Awful ‘Carolina Squat’ Truck Modification To Be Banned in SC

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Starting May 10, law enforcement in South Carolina will be cracking down on a controversial vehicle modification known as the “Carolina Squat.” This adjustment involves lifting the front end of a vehicle without raising the rear, resulting in a tilted appearance. Despite being prohibited for months, warnings were previously issued, but now tickets will be handed out.

Described by the South Carolina Department of Public Safety as a vehicle with one fender raised four or more inches higher than the other, squatting alters the balance of the vehicle, potentially compromising safety. This modification, more commonly seen on trucks and SUVs, can obstruct the driver’s view of the road, posing risks to other road users like cyclists and pedestrians. Additionally, improperly adjusted headlights may dazzle oncoming drivers.

Lawmakers, spanning political affiliations, united in banning the Carolina Squat due to these safety concerns. Similar bans have already been implemented in neighboring states like North Carolina and Virginia, with Tennessee following suit by outlawing the local variant, the “Tennessee Tilt.” Interestingly, the response to the ban in Tennessee was met with less resistance than anticipated, unlike in South Carolina.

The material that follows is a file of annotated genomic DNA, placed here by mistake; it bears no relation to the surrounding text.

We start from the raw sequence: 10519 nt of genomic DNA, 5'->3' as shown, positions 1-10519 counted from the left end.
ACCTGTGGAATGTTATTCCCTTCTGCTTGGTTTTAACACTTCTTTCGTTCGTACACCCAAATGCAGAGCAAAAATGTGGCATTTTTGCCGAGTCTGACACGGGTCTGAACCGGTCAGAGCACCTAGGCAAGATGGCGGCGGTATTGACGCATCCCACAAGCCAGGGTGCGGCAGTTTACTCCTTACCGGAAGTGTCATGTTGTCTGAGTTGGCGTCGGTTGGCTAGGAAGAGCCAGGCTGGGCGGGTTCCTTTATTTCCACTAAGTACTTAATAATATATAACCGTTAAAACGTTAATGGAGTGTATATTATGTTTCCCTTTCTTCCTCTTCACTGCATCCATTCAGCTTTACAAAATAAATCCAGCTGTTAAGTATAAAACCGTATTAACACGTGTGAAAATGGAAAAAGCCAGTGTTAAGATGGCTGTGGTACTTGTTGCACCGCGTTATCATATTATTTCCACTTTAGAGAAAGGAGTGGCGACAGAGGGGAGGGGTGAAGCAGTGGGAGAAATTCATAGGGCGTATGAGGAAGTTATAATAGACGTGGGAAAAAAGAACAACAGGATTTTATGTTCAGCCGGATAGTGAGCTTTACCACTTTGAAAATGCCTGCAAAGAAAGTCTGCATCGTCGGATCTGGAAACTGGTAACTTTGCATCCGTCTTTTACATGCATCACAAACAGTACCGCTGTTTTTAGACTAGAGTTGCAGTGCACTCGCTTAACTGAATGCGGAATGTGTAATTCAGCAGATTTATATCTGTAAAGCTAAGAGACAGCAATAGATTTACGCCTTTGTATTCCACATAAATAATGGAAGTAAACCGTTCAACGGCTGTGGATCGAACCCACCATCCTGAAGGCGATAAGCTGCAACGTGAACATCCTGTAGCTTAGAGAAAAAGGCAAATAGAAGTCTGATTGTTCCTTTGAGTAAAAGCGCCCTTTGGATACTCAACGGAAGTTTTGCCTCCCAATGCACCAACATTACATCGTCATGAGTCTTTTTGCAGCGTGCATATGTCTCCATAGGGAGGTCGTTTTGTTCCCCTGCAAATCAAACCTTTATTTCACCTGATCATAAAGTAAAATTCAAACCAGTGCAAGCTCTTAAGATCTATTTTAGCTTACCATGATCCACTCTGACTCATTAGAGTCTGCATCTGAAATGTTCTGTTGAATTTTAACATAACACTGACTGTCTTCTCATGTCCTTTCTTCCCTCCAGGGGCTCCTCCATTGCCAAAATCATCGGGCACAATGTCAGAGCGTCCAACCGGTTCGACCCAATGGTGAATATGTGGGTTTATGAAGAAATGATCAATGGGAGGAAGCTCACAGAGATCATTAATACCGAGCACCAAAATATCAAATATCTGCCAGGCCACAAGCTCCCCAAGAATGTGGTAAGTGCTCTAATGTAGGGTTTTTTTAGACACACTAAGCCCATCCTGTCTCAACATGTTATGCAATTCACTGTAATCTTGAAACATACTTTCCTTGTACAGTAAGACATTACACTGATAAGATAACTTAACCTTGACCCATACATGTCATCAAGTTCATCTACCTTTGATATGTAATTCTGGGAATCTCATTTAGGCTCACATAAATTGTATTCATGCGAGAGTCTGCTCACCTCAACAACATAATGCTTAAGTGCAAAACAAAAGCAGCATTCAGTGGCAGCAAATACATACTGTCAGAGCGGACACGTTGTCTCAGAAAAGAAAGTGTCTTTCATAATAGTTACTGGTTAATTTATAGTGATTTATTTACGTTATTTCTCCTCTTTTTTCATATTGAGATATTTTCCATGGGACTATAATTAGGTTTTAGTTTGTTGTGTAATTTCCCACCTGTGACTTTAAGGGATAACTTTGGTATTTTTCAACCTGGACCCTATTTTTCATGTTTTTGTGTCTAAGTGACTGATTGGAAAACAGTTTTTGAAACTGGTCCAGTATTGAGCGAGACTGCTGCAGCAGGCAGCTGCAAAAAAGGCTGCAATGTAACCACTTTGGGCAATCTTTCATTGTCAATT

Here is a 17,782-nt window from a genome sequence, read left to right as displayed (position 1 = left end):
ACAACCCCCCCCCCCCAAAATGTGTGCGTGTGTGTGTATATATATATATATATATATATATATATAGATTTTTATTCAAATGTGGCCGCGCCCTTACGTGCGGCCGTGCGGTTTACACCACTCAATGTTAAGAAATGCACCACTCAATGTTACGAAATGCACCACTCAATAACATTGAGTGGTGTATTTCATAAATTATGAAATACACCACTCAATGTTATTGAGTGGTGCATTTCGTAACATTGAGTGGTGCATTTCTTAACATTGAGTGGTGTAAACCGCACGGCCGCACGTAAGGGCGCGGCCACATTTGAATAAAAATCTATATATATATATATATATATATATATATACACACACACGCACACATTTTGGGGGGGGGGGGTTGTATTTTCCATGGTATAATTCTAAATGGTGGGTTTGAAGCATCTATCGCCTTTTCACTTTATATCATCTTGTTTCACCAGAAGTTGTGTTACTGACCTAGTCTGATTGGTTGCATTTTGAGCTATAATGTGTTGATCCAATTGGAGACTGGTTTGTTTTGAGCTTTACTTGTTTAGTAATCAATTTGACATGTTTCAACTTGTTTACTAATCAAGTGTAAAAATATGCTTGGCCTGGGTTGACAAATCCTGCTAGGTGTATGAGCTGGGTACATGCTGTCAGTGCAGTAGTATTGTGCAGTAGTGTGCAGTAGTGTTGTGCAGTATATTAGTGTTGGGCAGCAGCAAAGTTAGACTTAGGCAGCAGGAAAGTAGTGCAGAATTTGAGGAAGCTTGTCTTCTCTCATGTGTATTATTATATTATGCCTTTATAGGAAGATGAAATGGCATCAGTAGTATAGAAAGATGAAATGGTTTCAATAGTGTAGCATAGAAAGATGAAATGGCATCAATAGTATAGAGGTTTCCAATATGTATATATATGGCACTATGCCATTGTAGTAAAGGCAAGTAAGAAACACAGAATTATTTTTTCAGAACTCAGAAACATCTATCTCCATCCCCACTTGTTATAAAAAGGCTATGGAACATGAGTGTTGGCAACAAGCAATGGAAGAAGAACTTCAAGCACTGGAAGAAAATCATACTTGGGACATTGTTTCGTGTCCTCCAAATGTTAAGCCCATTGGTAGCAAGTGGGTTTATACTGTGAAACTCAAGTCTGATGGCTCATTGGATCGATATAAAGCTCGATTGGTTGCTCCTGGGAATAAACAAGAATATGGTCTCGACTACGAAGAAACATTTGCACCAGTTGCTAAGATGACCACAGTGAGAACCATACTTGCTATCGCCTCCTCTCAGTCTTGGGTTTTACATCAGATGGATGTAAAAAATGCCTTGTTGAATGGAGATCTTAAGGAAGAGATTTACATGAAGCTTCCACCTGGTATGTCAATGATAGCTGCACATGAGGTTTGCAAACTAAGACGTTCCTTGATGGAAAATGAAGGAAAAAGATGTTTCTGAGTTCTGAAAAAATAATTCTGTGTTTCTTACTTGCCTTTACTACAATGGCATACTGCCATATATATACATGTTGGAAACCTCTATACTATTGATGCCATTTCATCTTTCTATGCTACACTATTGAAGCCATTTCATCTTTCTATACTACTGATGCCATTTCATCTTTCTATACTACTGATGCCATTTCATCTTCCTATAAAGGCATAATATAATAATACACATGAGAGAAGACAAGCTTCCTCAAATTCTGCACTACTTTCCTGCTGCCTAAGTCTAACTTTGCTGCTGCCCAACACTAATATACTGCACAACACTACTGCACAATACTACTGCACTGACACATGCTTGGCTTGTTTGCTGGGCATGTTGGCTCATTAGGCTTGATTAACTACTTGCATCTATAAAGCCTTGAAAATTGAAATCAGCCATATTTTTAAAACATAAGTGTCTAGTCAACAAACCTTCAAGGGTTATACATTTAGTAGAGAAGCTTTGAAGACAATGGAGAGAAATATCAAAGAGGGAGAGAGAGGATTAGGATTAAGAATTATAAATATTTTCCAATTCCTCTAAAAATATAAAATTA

Despite the ban being announced in November 2023, a six-month grace period was provided for drivers to adjust their vehicles. However, as of May 10, enforcement will escalate, with fines starting at $100 for first-time offenders, escalating to $200 for second offenses, and culminating in a $300 fine and a one-year license suspension for third-time offenders.

The move to prohibit the Carolina Squat reflects a commitment to road safety and ensuring vehicles meet appropriate standards, emphasizing the importance of maintaining proper vehicle balance and visibility for all road users.


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